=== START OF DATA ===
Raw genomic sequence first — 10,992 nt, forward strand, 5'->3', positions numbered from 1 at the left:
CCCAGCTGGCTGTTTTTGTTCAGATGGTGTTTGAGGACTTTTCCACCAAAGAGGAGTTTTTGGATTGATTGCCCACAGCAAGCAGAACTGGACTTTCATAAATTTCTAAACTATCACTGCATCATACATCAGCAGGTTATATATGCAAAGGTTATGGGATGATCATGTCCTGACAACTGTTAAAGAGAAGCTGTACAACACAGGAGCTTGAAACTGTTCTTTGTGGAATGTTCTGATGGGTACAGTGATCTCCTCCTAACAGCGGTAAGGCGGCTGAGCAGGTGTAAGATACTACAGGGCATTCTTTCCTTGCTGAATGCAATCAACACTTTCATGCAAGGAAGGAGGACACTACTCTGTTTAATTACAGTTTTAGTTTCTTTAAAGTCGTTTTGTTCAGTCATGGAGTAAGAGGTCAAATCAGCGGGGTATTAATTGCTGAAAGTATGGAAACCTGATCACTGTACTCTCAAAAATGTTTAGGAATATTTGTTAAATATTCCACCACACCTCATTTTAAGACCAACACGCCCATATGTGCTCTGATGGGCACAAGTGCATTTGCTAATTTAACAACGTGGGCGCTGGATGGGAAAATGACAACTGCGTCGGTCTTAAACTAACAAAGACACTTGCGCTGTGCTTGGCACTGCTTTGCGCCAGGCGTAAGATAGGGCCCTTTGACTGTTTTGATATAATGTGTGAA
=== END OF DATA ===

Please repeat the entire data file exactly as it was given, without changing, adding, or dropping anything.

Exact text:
Raw genomic sequence first — 10,992 nt, forward strand, 5'->3', positions numbered from 1 at the left:
CCCAGCTGGCTGTTTTTGTTCAGATGGTGTTTGAGGACTTTTCCACCAAAGAGGAGTTTTTGGATTGATTGCCCACAGCAAGCAGAACTGGACTTTCATAAATTTCTAAACTATCACTGCATCATACATCAGCAGGTTATATATGCAAAGGTTATGGGATGATCATGTCCTGACAACTGTTAAAGAGAAGCTGTACAACACAGGAGCTTGAAACTGTTCTTTGTGGAATGTTCTGATGGGTACAGTGATCTCCTCCTAACAGCGGTAAGGCGGCTGAGCAGGTGTAAGATACTACAGGGCATTCTTTCCTTGCTGAATGCAATCAACACTTTCATGCAAGGAAGGAGGACACTACTCTGTTTAATTACAGTTTTAGTTTCTTTAAAGTCGTTTTGTTCAGTCATGGAGTAAGAGGTCAAATCAGCGGGGTATTAATTGCTGAAAGTATGGAAACCTGATCACTGTACTCTCAAAAATGTTTAGGAATATTTGTTAAATATTCCACCACACCTCATTTTAAGACCAACACGCCCATATGTGCTCTGATGGGCACAAGTGCATTTGCTAATTTAACAACGTGGGCGCTGGATGGGAAAATGACAACTGCGTCGGTCTTAAACTAACAAAGACACTTGCGCTGTGCTTGGCACTGCTTTGCGCCAGGCGTAAGATAGGGCCCTTTGACTGTTTTGATATAATGTGTGAA